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Like most financial advisors, you probably started out excited, but quickly realized getting clients is hard. In that situation, most financial advisors go out and try to land every client they can find.

If that’s you, you’re making an error that can kill your business—even if you succeed.
Because the truth about clients is: Not all of them are great, and some sap your energy and ruin your life and business.

There are 5 types of them. In this episode, you’ll hear exactly what they are, why they’re dangerous and how to spot them.

That way, you can keep those horror clients from ever entering your business and can build the business that works for you.

Show highlights include:

  • Why not to pick up the phone when your clients call (it sounds odd, but if you do this, they’ll know you’re doing good work for them). (7:40)
  • If your clients complain about losing money, you need to fire them. Here’s why. (11:50)
  • How high can your client’s expectations get before it endangers your business? Here’s where you need to draw the line. (13:15)
  • The important marketing lesson you can learn from old-school ways single guys tried to get a date. (18:15)

Go to the TheAdvisorCoach.com/Newsletter and pick up your free 90 minute download called “5 Keys to Success for Financial Advisors” when you join The James Pollard Inner Circle.

Ready to learn even more about becoming the successful financial advisor you know you can be? Check out these resources:





Read Full Transcript

You're listening to Financial Advisor Marketing. The best show on the planet for financial advisors who want to get more clients without all the stress. You're about to get the real scoop on everything from lead generation to closing the deal. James is the founder of TheAdvisorCoach.com where you can find an entire suite of products designed to help financial advisors grow their businesses more rapidly than ever before. Now here is your host, James Pollard.

James: Hello and welcome to another fantastic episode of Financial Advisor Marketing. Speaking of Financial Advisor Marketing, I want to say if you haven't gotten my course, Financial Advisor Marketing Mastery yet make sure you get it. So go over to TheAdvisorCoach.com and enroll. I've got over 11 hours of video content, it's all designed to help you get more clients with less stress and get them in less time. It's my flagship course, it's the mac daddy if you will, and it's the one with the most material. [0:01:02.2]
But, I must caution you first, please, do not try to go through that entire thing at once. I've seen financial advisors get it, and I can check through their stats in the course, Jonathan, I can see what they're watching, how fast they're watching it, what they're doing, I see their activity, and there are some advisors that try to watch all 11 of them in like the first two days.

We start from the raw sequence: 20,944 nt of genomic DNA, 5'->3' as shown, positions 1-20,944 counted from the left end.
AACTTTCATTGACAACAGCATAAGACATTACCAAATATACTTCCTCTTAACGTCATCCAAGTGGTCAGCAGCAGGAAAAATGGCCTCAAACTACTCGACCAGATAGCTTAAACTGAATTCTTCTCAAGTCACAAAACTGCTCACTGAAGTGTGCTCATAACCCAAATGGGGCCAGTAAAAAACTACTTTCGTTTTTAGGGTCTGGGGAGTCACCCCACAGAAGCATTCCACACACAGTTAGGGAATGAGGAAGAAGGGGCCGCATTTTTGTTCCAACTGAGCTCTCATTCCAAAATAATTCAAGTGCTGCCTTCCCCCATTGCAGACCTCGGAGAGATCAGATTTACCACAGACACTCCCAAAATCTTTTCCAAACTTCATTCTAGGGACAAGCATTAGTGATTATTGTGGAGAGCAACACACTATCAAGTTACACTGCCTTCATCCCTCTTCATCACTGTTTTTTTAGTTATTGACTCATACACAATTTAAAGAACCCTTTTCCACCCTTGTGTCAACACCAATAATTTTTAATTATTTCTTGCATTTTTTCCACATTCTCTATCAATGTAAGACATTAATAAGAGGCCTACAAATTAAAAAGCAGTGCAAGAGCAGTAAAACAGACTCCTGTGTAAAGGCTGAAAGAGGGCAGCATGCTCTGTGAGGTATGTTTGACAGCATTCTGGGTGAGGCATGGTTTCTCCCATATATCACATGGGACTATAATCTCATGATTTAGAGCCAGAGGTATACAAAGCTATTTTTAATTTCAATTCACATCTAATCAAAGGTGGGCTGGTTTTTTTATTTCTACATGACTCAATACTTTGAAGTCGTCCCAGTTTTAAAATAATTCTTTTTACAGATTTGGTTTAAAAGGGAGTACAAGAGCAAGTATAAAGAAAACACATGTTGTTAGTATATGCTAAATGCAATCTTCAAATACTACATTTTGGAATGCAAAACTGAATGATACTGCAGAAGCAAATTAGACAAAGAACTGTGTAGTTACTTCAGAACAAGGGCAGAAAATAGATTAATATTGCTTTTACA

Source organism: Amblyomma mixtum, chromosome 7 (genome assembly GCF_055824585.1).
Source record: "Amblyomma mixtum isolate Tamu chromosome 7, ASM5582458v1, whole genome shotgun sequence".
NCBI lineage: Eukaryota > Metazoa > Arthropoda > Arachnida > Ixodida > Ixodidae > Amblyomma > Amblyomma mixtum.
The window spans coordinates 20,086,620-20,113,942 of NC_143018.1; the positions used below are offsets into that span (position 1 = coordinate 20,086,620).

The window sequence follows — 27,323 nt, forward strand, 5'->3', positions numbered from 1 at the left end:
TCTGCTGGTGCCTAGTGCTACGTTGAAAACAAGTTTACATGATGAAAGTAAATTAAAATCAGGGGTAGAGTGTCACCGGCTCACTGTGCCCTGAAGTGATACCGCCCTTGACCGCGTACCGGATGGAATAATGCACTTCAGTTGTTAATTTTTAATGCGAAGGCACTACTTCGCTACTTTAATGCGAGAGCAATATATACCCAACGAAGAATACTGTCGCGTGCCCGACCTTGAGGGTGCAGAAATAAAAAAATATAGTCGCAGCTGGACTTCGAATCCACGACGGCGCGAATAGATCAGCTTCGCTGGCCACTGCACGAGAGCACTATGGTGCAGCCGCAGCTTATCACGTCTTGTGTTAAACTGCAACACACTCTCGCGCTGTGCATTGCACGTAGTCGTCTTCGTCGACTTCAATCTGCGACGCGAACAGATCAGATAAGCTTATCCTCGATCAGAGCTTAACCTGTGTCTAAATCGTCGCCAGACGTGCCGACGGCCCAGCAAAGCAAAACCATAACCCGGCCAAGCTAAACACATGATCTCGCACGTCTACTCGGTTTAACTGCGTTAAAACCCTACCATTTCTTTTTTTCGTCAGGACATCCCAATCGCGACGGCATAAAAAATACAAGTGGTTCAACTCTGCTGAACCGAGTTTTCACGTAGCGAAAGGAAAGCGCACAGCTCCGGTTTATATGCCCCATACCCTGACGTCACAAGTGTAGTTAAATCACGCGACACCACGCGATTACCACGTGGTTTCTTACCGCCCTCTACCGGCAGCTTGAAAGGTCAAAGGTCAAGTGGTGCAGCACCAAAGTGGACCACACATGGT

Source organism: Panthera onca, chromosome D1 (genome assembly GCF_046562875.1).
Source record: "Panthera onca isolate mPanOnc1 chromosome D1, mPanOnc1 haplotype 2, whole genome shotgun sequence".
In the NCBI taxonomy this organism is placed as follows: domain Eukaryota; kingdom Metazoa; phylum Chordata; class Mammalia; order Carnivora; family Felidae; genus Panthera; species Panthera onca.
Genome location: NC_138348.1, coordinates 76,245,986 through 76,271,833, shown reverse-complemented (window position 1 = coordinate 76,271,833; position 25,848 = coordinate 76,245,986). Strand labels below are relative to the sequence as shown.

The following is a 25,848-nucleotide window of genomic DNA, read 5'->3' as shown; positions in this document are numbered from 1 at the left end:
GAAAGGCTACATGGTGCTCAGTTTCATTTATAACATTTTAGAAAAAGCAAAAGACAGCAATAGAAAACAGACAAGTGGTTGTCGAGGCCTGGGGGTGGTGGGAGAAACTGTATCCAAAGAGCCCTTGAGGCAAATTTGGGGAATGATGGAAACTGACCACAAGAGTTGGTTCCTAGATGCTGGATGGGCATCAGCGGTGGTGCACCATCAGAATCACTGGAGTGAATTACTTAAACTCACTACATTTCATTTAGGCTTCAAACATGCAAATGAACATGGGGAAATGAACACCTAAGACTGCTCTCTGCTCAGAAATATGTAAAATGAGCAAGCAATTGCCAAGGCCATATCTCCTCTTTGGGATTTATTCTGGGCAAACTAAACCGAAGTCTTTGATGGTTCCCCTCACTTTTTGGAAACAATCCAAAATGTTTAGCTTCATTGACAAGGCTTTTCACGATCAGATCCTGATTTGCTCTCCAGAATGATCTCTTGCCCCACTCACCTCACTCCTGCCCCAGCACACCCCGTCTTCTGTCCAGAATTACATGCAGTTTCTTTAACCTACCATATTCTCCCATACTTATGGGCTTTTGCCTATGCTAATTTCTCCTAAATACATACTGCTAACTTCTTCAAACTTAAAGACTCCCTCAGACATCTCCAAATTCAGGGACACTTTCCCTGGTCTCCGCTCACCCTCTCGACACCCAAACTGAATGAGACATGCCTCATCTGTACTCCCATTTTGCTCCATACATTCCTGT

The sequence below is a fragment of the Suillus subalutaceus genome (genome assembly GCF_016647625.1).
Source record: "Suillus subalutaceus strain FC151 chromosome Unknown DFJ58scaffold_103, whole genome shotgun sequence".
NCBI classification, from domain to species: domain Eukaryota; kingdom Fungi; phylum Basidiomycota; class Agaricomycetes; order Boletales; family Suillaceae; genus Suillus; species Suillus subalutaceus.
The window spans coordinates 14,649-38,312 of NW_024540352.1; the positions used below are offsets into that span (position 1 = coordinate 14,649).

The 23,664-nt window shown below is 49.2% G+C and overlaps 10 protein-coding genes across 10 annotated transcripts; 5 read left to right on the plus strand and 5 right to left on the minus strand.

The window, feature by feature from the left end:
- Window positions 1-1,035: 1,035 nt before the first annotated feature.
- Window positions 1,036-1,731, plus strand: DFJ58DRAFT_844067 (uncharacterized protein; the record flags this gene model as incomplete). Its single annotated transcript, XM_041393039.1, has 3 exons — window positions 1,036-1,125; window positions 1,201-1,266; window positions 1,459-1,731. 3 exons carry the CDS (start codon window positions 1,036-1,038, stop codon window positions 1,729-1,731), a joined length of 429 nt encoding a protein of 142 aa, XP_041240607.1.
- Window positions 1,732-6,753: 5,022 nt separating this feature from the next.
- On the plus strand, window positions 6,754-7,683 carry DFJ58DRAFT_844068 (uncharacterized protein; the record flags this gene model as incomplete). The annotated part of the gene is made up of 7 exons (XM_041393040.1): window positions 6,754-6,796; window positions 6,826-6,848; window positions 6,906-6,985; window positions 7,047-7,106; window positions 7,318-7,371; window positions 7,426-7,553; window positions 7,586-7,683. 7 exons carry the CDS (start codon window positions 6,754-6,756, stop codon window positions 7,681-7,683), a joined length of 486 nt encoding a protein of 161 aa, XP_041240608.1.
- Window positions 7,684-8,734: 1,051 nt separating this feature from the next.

Jonathan: Yikes.

James: Well I admire their passion for it, but I want to caution them, hey, just watch one video a day, maybe one video every two or three days, just take your time, go through it. Don't go through the entire thing in the week. Just watch one video at a time, and implement the strategies in your business. Because that's the result, you're after results, you're after the result of getting more clients, not just to watch the videos. A lot of financial advisors are type A personalities, they're go-getters, and I appreciate that, I'm one of them. But you can't be type A with the course, because there's just a lot there, you're going to take it slow; you're going to implement and see the results. [0:02:01.2]

Jonathan: I hear you say like, "I'm going to out alpha you, I got more videos than you can handle." 

James: Alpha males, type A's, please don't be offended by what I'm saying, I'm honestly trying to help you because it's by far the most comprehensive, and in my opinion, the single most helpful product I offer financial advisors. I mean outside of the Inner Circle, which is just a month after month, but I mean nothing else even comes close, and I don't think I've talked about Financial Advisor Marketing Mastery very much on the podcast, which is weird, but there you have it, go to TheAdvisorCoach.com and enroll in that today. So there's my plug, my sales pitch value and we will move on to the podcast today. This is Episode 25, that's a pretty nice number. We've been rocking and rolling, we're like halfway through a year of podcast here, Jonathan.

Jonathan: Good grief. Already? It's flown by.